It may seem difficult at first to approach any type of therapy when you have social anxiety as your condition may get in the way of seeking treatment. However, there are ways you can get treatment in the comfort and safety of your own home thanks to online therapy or even chat therapy over the phone to start with.
With the treatment laid out before you, you can begin working on some coping skills that can lead to you improving your overall life and relationships with others.
You can practice mindfulness and deep breathing techniques. These can help you alleviate the physical symptoms of anxiety whenever you are out in public or about to go out. Lowering how anxious you feel can potentially help you get through the situation better.
Another rewarding coping option is exercise. You don’t have to do anything intense if you don’t want to, but exercise is a nice way to connect more with your body and feel better, boosting your mood and your confidence.
Social Anxiety and ADHD
For those of you who have ADHD, you probably wonder if there’s any connection with social anxiety. Many people that have ADHD whether adults or children can also be diagnosed with another behavioral disorder such as social anxiety.
The issue is, however, that the symptoms of social anxiety and ADHD can often overlap with one another. ADHD in particular can overpower signs of social anxiety, and thus allow social anxiety to go undetected.
It’s helpful to fully understand ADHD signs so that you can better determine if you are also suffering from social anxiety. From there, you can receive a proper diagnosis from a doctor.
Symptoms of ADHD
Even though some social anxiety and ADHD signs can seem the same, there are some specific symptoms to look out for on the ADHD side of the spectrum:
- Fidgeting, restlessness
- Impulsive behavior
- Daydreaming often
- Issues prioritizing
- Frequent mood swings
- Hot temper
- Focusing problems
ADHD Treatment Options
Treatment for ADHD can be similar in adults and children. There are medications based on severity of symptoms and in case there are any other conditions along with the ADHD. There are even various therapy options that people can complete either while taking medications or without being prescribed anything.
In many cases, the treatment for social anxiety can help some of the ADHD symptoms. Medications, for instance, that manage anxiety can help those with ADHD perhaps feel calmer and less restless, alleviating fidgeting symptoms.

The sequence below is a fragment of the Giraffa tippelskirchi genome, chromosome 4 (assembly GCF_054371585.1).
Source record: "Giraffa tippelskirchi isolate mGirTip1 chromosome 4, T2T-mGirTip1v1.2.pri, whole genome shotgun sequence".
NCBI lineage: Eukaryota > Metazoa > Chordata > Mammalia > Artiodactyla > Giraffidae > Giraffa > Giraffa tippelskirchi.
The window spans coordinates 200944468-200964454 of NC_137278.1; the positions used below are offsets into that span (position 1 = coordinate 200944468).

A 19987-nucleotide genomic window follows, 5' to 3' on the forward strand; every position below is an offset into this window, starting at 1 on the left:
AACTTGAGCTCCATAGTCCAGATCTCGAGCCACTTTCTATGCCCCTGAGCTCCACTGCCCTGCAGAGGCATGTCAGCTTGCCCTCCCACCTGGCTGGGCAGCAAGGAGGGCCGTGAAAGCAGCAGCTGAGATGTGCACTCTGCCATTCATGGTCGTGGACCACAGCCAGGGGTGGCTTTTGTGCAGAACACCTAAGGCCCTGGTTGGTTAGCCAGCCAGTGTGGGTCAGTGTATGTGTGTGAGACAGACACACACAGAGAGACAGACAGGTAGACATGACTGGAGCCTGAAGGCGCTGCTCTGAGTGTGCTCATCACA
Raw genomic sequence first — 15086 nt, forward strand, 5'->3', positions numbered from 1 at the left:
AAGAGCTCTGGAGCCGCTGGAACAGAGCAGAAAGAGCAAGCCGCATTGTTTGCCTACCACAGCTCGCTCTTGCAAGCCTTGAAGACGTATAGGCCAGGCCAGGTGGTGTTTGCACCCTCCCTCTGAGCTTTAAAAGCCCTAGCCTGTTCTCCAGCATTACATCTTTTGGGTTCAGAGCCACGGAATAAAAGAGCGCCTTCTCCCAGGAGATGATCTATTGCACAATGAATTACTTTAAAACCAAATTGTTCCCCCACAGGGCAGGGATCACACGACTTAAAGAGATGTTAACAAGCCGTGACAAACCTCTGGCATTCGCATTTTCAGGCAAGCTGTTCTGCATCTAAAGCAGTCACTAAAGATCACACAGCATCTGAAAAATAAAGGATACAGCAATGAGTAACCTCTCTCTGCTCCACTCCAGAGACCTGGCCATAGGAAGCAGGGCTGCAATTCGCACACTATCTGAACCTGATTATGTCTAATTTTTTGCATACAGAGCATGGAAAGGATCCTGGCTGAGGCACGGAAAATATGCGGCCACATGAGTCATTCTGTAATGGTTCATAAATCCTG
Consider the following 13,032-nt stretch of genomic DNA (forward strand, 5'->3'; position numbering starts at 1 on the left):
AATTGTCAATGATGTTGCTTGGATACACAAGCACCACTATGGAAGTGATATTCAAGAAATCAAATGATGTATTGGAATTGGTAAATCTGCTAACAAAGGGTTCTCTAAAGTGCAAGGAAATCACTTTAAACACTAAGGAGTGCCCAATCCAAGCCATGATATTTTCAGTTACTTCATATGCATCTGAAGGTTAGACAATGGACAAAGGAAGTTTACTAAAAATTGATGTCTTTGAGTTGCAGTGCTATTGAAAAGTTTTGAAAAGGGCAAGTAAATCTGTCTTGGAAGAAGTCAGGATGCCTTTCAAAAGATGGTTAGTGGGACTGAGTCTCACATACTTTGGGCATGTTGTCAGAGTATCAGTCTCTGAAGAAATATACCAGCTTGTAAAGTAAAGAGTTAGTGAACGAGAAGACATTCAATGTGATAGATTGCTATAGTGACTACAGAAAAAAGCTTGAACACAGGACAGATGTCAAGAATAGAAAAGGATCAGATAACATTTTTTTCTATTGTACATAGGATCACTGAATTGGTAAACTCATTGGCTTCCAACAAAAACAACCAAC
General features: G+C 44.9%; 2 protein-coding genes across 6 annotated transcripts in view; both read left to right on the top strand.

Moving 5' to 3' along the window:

Myths and Facts About Social Anxiety Disorder
Many people have some trouble understanding social anxiety due to the myths that surround it. With all that’s been said, let’s break down a few of these myths so that we can better separate fact from fiction.
Myth: Social anxiety only impacts public speaking situations
Social anxiety is not something that only strikes when you’re going to speak in public. It’s common for many people that don’t have social anxiety to feel nervous about a public presentation in adulthood and childhood.
Although social anxiety can disrupt a public speaking situation, it goes further than that. It can impact all areas of interaction from hanging out with friends to expressing disagreement with others.
Myth: Social anxiety is uncommon
On the contrary, social anxiety is a common condition. Many people experience symptoms of social anxiety starting in childhood or their early teenage years.
Roughly 7% of adults in America alone have reported having social anxiety. In some cases, it may go undiagnosed if the symptoms are overshadowed by another condition such as ADHD.
Myth: Social anxiety is just another word for shyness
Social anxiety cannot be explained away as shyness. Shyness is a personality trait that many people can have and even outgrow. With social anxiety, it is not so simple as outgrowing it as it is true, unrelenting fear and anxiety about interacting with others whether you know them or not.
Social anxiety can be a serious behavioral condition that can interfere with your daily life, and social anxiety and ADHD can often blend due to some similar symptoms. It’s important to understand both of the conditions as you can be sure you have one of them or both of them.
In the event you are diagnosed with both, there are medications and treatment options that can successfully help you manage and cope with the pair.